Cooperation is better valueRethinking Service Delivery in Regional Municipalities
According to the 2016 Census, the Winnipeg Metropolitan Region saw its population grow substantially with some municipalities growing by as much as 40%. This growth is expected to continue with the population expanding to over 1 million residents by 2035. As this growth continues, municipalities will face challenges in meeting the demands of services delivery within limited budgets and increasing costs. This situation leads to the need to think differently when planning for service delivery, and regional service sharing might present one of the best options for addressing this challenge.
A report by the C.D Howe Institute, Thinking Regionally: How to Improve Service Delivery in Canada’s Cities, suggest that using an intermunicipal approach to servicing can offer municipalities a way to address local needs while also achieving cost savings. This does not mean setting up another level of government but requires partnership and coordination that allow for sharing.
The cooperative relationship established between municipalities allows for better value and efficiencies gained by taking advantage of scale. Their cooperative nature allows for resources to be shared, expanding a municipality’s ability to provide services. As a result, these relationships can lead to increased effectiveness and efficiency of local servicing.
Achieving these savings and efficiencies could be met by optimizing purchasing through better practices. According to an article by McKinsey & Company, the public sector could achieve a 28% savings by adopting practices that consolidate purchasing for common goods and services, standardizing requirements, and encouraging competition among suppliers. In addition, managing the demand in procurement can yield even bigger savings. This includes eliminating unnecessary purchases and reviewing specifications.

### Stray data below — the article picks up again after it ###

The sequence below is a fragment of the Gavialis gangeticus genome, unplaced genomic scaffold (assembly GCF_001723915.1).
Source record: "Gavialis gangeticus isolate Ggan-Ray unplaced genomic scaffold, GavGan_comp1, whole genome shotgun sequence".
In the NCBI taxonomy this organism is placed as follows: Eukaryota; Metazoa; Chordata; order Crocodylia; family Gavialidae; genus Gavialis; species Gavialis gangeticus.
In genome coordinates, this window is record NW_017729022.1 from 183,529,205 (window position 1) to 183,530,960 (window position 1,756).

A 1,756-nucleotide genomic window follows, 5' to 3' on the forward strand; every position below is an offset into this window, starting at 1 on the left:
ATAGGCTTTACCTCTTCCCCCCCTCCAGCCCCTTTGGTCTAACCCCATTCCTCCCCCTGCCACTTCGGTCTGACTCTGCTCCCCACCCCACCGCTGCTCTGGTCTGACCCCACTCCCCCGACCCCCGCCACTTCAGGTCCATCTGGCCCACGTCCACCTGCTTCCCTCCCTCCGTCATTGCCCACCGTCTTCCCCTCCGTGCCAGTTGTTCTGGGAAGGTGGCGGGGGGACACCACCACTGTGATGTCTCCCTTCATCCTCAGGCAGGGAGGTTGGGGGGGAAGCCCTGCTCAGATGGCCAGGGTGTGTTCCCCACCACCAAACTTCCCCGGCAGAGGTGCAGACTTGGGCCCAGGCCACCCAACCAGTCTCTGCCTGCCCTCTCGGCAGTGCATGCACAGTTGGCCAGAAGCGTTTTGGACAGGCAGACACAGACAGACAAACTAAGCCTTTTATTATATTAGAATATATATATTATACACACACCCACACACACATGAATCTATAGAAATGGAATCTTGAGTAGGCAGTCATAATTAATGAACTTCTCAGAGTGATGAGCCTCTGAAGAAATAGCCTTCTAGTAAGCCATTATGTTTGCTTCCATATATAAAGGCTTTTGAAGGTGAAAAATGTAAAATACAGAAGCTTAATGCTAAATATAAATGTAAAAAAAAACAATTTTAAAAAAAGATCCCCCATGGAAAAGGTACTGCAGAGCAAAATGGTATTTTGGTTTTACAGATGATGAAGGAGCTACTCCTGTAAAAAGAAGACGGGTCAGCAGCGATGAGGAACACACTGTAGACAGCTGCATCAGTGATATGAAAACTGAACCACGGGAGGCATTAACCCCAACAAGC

Cooperative regional relationships help achieve these goals. They do this by facilitating analysis to address municipal service gaps, capacity, and quality, with benefits shared between partners. They allow for resources to be shared, and expand a municipality’s ability to provide better or a wider range of services to its residents.
By approaching services delivery though intermunicipal cooperation, regional interconnectedness is enhanced, thereby helping the region to align policy and services without losing local municipal perspectives.